If you want to take the risk of getting a little optimistic about the prospects of getting this crazy world through the climate emergency, take a look at the latest edition of David Roberts's "Volts" newsletter, which is pretty much a green nerdy love letter to the ambitious new climate bill that the state of Illinois just enacted. Gov. JB Pritzker signed the state's Climate and Equitable Jobs Act on September 15, and Roberts, who knows his climate legislation, says it's "one of the most environmentally ambitious, worker-friendly, justice-focused energy bills of any state in the country," and makes Illinois the first state in the Midwest to commit to reaching net zero carbon emissions.

It's not just a really good bill; it was also passed through a process that other states should look to in their own climate plans, bringing a whole bunch of very diverse stakeholders into the negotiations. In fact, only one major stakeholder — the state's biggest electric utility — wasn't at the table, and that may have made a huge difference:

Exelon subsidiary ComEd had been caught up in a bribery scandal that left it disempowered and weak, under a deferred prosecution agreement. The scandal also led to House Speaker Michael Madigan, a reliable utility ally, being removed from his position.

Utilities were, to put it crudely, on the shit list, allowing political leadership to restrain their historic (and largely counterproductive) influence.

It remains to be seen whether the Illinois example will lead climate activists to urge their states' biggest carbon polluters to please get caught taking bribes; perhaps it would be enough to simply do everything possible to keep them from bigfooting states' climate plans.

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climate change

Joe Manchin Ain't See Why You'd Rush To Keep Planet 'Habitable' And 'Not On Fire'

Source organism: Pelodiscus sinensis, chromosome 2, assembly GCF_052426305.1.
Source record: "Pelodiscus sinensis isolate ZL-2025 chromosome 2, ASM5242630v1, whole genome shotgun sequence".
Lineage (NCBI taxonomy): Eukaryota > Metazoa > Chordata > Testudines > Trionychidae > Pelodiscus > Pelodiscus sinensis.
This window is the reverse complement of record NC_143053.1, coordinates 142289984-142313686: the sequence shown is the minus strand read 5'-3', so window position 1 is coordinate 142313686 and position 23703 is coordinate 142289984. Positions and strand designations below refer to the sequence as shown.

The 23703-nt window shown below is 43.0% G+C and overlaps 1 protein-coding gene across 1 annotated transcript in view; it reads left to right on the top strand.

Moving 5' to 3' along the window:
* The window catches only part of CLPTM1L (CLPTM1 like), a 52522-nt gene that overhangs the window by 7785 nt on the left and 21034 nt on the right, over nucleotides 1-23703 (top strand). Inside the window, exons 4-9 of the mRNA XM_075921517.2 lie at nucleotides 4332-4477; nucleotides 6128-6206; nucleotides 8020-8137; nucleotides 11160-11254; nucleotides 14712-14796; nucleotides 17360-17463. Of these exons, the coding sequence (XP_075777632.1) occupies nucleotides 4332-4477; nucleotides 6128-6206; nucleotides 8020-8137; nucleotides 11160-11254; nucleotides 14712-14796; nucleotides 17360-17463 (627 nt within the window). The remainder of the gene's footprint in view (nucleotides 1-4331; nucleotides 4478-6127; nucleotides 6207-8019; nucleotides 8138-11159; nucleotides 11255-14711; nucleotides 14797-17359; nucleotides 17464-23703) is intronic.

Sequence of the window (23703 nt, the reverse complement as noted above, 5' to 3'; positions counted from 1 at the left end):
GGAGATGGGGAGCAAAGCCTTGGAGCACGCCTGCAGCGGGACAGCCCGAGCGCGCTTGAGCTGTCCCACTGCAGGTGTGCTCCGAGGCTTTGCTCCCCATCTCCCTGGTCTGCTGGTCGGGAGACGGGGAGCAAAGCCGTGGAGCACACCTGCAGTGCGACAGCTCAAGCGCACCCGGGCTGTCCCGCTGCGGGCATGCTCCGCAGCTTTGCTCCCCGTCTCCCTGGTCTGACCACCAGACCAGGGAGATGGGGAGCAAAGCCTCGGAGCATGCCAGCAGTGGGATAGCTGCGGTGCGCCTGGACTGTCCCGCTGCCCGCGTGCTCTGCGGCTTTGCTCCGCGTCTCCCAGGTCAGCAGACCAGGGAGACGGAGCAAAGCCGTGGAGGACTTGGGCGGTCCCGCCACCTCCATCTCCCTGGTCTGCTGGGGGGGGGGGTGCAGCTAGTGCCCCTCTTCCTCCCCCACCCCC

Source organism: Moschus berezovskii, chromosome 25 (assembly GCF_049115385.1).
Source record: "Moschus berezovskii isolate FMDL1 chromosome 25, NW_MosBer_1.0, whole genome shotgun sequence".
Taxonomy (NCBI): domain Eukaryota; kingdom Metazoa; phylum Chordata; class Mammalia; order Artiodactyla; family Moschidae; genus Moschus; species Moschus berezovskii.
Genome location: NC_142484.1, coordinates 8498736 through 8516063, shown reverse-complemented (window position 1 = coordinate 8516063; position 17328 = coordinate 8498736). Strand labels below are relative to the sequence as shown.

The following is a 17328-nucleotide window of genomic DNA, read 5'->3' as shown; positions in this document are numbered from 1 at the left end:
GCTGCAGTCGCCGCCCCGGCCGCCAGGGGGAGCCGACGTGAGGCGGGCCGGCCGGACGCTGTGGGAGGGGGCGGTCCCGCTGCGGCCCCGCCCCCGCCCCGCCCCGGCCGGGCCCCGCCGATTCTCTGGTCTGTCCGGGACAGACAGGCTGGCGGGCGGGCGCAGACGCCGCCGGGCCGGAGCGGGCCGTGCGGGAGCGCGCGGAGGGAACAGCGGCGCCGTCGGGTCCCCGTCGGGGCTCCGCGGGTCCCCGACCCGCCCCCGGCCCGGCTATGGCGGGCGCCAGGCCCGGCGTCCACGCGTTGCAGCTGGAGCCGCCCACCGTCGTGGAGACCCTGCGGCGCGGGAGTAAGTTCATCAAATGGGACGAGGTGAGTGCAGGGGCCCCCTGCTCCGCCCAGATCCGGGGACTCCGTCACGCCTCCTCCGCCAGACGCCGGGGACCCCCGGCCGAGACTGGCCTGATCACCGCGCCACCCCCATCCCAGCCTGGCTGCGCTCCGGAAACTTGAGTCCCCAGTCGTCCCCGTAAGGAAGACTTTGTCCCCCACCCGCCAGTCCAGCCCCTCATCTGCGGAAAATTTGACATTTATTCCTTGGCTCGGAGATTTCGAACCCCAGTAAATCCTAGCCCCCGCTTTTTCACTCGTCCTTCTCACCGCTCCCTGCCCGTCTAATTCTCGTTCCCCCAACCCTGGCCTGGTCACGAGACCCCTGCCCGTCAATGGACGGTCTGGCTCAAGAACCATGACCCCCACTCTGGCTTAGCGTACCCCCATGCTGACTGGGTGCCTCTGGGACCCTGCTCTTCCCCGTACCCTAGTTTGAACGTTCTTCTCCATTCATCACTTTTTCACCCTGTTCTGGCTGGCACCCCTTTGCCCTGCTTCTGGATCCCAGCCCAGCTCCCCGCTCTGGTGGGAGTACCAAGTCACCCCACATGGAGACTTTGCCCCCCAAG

We'll eventually get to clean energy, and if we lose a species here, an ecosystem there, that beats deficits.

Sen. Joe Manchin (D? West Virginia) said on CNN Sunday he's opposed to a central part of his party's plan to transition the US to a green energy economy, because he figures the energy market will get us there sooner or later anyway anyhow. On CNN's "State of the Union," Manchin told host Dana Bash that he's not going to support the $3.5 trillion Build Back Better reconciliation bill unless its overall price tag comes down, although he refused to say how much spending he would support. Manchin also said that while he supports higher taxes on the rich and on corporations, that level of taxation can't be so high that it leaves all the rich corporations so sad that they can no longer find any joy in creating jobs, either. He said "globally competitive" a lot.

For the most part, it was typical Manchin: No, I don't like all this spending, what about the deficit and inflation, let's just put the president's agenda on hold for a while and see how the economy does, and so on. While he was at it, Manchin also said for the first time that he opposes spending aimed at speeding America's transition toward clean electric generation.

This is because Manchin can't be happy with being an obstructive prick in general; he has to be an obstructive prick about slowing down the move away from a fossil fuel economy. We suspect the man may actually be composed of 30 percent coal. (But there's no way to know, since his coal company is in a "blind trust." For all we and he know, it's a llama farm now!)